When we organize en masse through the flocking signal of social media, that’s bio-communication.

When we grow our own food, that’s bio-consciousness.

So it goes. Your economy is a bio-economy, in the sense that every human action pushes on something that pushes on something that puts a small dent in the natural world. Every market transaction is a bio-transaction that impacts the earth one way or another.

At root, all politics is bio-politics. Maybe this is what Aristotle was talking about when he said “man is by nature a political animal.” At some level we ache to be in the churn of the collective struggle, performing some useful function within our own niche.

The endgame is survival. Economists think “short run” and “long run,” but there is no long run if you get these decisions wrong. The fundamental questions all of us should be asking become front-and-center:

Who owns the water?

Should nature have rights?

What voice should local communities have over resource extraction?

Should future generations have a say?

Job One, then, is to start re-writing our constitutions with such questions in mind. These documents are the embodiment of our ideals and aspirations, our beliefs and values. The constitution thus becomes a living thing, flexible and nimble — not something written in stone long ago and worshipped like holy writ. It becomes a map of a future that’s constantly moving, being recalibrated, reinvented, fought over and born anew with every generation.

Something like this is happening in Chile right now.

A supercharged people’s movement is spearheading a Constitutional do-over, in light of the “climate and ecological emergency.” A democratically elected panel aims to scrap the old document and replace it with one that prioritizes the environment, sustainability and the citizens’ ongoing right to own their life-giving resources and frame their own destiny. It is a grassroots re-invention of a whole country driven by the people themselves. It’s a total re-think of the way political power works — not top down, with corporate, financial interests and lobbying shaping policy — but inside-out, with the core values of the citizens radiating out into the commons.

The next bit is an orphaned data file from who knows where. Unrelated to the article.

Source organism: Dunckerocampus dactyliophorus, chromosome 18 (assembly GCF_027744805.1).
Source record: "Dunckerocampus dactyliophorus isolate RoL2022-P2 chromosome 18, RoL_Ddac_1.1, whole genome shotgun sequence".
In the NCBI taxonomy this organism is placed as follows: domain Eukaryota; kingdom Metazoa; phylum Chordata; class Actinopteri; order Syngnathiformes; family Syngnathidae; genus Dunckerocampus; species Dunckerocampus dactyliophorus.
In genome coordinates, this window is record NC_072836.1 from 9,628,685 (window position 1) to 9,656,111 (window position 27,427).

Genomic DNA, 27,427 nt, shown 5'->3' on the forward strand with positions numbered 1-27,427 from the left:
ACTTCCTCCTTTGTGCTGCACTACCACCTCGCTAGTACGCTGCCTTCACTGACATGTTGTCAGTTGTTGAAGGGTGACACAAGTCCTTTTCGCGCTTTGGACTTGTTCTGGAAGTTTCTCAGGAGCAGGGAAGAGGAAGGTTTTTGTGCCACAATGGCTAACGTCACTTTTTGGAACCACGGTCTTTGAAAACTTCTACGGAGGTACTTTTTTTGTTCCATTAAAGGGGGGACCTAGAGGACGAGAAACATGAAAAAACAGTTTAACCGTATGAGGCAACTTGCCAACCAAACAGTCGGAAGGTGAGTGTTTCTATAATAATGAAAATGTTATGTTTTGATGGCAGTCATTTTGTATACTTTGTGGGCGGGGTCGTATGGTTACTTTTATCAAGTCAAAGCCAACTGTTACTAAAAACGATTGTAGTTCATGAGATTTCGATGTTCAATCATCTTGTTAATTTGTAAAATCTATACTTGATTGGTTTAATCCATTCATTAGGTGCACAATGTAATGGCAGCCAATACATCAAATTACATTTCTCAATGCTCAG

This is how the human-centered 20th century model of biopolitics eases into the biocentric mode.

This is how a new vision, a new playbook, comes to be.

The impact of this mindshift is felt inside the chest of every taxpayer. You wake up in the morning and think, Hallelujah! my country is alive, and I am part of it. I’m going to nourish this organism: feed it, prune it, protect it. My involvement in politics is as natural as fish schooling up. I shed a portion of my self, my rights, my me-first instincts, to serve the larger whole.

The personal payoff is that, as your politics expands and matures in this biocentric way, you feel less lonely, more involved. And a new personal mantra bubbles up.

I connect, therefore I am.

A new political mythology takes hold, shaping how successful societies will govern themselves and tackle the most vexing existential issues humans have ever faced.

Call it Democracy 2.0.

- from The Third Force: Field Guide to a New World Order